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The muzzleloader hunting season is when many new muzzleloading rifle hunters begin harvesting prey using trusty, old-method firearms. With more game options and fewer hunters in the field, this early phase has the most excellent weather; it offers a chance to fill your entire season’s limit. But what powder is the only kind that you should use in a muzzleloader?
Black powder is the only variety of powder that you should load in a muzzleloader. Although synthetic alternatives exist, you should only use approved substitutes and never the new smokeless types. This propellant is easily ignitable, with a widespread reputation in the muzzleloading community.
Keep reading as I dissect the ins and outs of powder for muzzleloaders. We’ll talk about how to use and why only specific varieties are suitable for your firearm.
What’s a Muzzleloader Firearm?
With a muzzleloader hunting license, you’re entitled to one deer, rabbits, squirrels, quail, and migratory birds. Unlike modern firearms, you must load this rifle from the muzzle, which goes for each shot. There are no mechanical levers or bolts for load or reload, and designs include the inline and break action.
Your inline muzzleloader features a threaded breech plug at the end of a long tube on the shooter’s end. A nipple on this plug holds the primer, after which a hammer striker combination is the igniter or detonator of your powder charge. As the powder burns, gas pressure drives the propellant, often a ball, down the barrel and out the muzzle.
Many modern inline muzzleloaders use a 209 shotgun primer that doesn’t require a unique tool for capping or de-capping. Percussion caps are also used to make the powder explode. However, their breach plugs are different so that you can use 209 primers and Number Eleven caps interchangeably.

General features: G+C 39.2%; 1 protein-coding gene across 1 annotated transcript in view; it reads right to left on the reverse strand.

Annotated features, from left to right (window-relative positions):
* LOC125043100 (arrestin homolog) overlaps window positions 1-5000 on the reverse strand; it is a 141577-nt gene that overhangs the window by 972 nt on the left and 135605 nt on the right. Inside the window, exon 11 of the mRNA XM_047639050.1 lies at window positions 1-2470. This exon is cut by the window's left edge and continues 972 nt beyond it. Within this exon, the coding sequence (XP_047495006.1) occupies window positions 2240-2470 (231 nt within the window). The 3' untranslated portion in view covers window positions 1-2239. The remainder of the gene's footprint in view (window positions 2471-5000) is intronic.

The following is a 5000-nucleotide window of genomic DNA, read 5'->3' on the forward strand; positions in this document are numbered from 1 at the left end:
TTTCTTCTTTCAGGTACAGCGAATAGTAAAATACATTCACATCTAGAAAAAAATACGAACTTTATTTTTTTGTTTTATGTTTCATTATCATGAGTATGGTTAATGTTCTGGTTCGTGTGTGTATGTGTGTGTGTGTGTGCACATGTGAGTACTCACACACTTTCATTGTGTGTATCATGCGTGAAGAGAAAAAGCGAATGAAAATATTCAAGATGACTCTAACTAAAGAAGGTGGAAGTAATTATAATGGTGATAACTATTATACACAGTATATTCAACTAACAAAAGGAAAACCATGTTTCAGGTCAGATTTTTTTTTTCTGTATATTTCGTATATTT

Break action muzzleloaders use a lever to pivot the barrel away from the stock, exposing the primer bay or recess. There are also falling block, trap door, plunger, and bolt action muzzleloader models.
What Is Black Powder, and Which Type Should Be Used in a Muzzleloader?
Are you starting as a muzzleloader shooter, or maybe the staggering options on offer for propellants are overwhelming? Contrary to years ago, this sector has come a long way in powder choices. It remains your choice of which brand is the best fit for your firearm.
Black powder is made from sulfur, charcoal, and potassium nitrate, also called saltpeter. This granular substance can be black, grey, or brown and ignites in a dense cloud of white smoke.
As the only powder that you should use in a muzzleloader firearm, black powder is available in four distinct granulations;
- Fg is the coarsest grained black powder used mainly in cannons, ten or larger gauge shotguns, and rifled of .75 caliber or more.
- FFg is medium-grained and typically used in shotguns of 20 to 12 gauge, muzzleloaders of .50 to .75 caliber, and pistols in .50 caliber and above.
- FFFg is a fine-grained black powder that’s best used in pistols under .50 caliber, smaller shotguns, and rifles.
- FFFFg is an extra fine-grained black powder used as a primer in flint-locking rifle flash pans.
The coarser the granulation of powder, the larger the caliber or gauge of your firearm. Unfortunately, the original substance is mainly inefficient and corrosive, not to mention messy. Actual black powder produces so much smoke because only about 50% of the loaded sample burns. Much of this is blown out of the muzzle as smoke, while other residues remain within your barrel.
Alternatives to Pure Black Powder for Use in a Muzzleloader
One of the ingredients of black powder for muzzleloader priming and firing is sulfur. That’s the reason a foul smell is emitted once you’ve fired your fire-stick, often confused with rotten eggs. The composition is also hygroscopic, meaning that it’ll absorb moisture that affects its ability to ignite when exposed.
This charge is a sensitively combustive compound that can be highly hazardous when mishandled. As such, black powder is classified by the federal government as an explosive. There are strict regulations concerning the manufacture, transportation, and storage of this propellant, leading to